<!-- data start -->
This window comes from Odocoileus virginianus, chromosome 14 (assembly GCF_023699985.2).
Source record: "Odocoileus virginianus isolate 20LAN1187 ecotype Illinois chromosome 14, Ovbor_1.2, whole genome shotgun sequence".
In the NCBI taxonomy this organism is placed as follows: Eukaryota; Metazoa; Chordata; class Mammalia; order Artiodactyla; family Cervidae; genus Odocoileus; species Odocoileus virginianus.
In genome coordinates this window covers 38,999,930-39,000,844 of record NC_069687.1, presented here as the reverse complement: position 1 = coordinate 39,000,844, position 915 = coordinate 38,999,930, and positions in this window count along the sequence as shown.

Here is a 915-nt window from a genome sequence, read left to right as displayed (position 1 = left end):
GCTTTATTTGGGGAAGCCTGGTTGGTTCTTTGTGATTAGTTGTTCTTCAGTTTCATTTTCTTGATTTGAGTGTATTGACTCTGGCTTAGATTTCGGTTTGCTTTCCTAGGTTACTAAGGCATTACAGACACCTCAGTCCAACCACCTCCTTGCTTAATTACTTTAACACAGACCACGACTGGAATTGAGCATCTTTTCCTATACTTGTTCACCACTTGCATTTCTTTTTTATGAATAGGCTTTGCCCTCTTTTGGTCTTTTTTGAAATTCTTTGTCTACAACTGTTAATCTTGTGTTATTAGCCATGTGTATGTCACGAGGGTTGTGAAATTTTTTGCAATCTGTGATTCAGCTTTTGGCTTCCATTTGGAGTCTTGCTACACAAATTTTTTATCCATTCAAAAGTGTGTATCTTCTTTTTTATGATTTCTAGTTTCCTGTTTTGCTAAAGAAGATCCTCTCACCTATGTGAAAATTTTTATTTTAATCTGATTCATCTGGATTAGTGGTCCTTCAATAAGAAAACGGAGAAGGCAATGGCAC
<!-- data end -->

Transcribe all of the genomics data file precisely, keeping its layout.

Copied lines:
This window comes from Odocoileus virginianus, chromosome 14 (assembly GCF_023699985.2).
Source record: "Odocoileus virginianus isolate 20LAN1187 ecotype Illinois chromosome 14, Ovbor_1.2, whole genome shotgun sequence".
In the NCBI taxonomy this organism is placed as follows: Eukaryota; Metazoa; Chordata; class Mammalia; order Artiodactyla; family Cervidae; genus Odocoileus; species Odocoileus virginianus.
In genome coordinates this window covers 38,999,930-39,000,844 of record NC_069687.1, presented here as the reverse complement: position 1 = coordinate 39,000,844, position 915 = coordinate 38,999,930, and positions in this window count along the sequence as shown.

Here is a 915-nt window from a genome sequence, read left to right as displayed (position 1 = left end):
GCTTTATTTGGGGAAGCCTGGTTGGTTCTTTGTGATTAGTTGTTCTTCAGTTTCATTTTCTTGATTTGAGTGTATTGACTCTGGCTTAGATTTCGGTTTGCTTTCCTAGGTTACTAAGGCATTACAGACACCTCAGTCCAACCACCTCCTTGCTTAATTACTTTAACACAGACCACGACTGGAATTGAGCATCTTTTCCTATACTTGTTCACCACTTGCATTTCTTTTTTATGAATAGGCTTTGCCCTCTTTTGGTCTTTTTTGAAATTCTTTGTCTACAACTGTTAATCTTGTGTTATTAGCCATGTGTATGTCACGAGGGTTGTGAAATTTTTTGCAATCTGTGATTCAGCTTTTGGCTTCCATTTGGAGTCTTGCTACACAAATTTTTTATCCATTCAAAAGTGTGTATCTTCTTTTTTATGATTTCTAGTTTCCTGTTTTGCTAAAGAAGATCCTCTCACCTATGTGAAAATTTTTATTTTAATCTGATTCATCTGGATTAGTGGTCCTTCAATAAGAAAACGGAGAAGGCAATGGCAC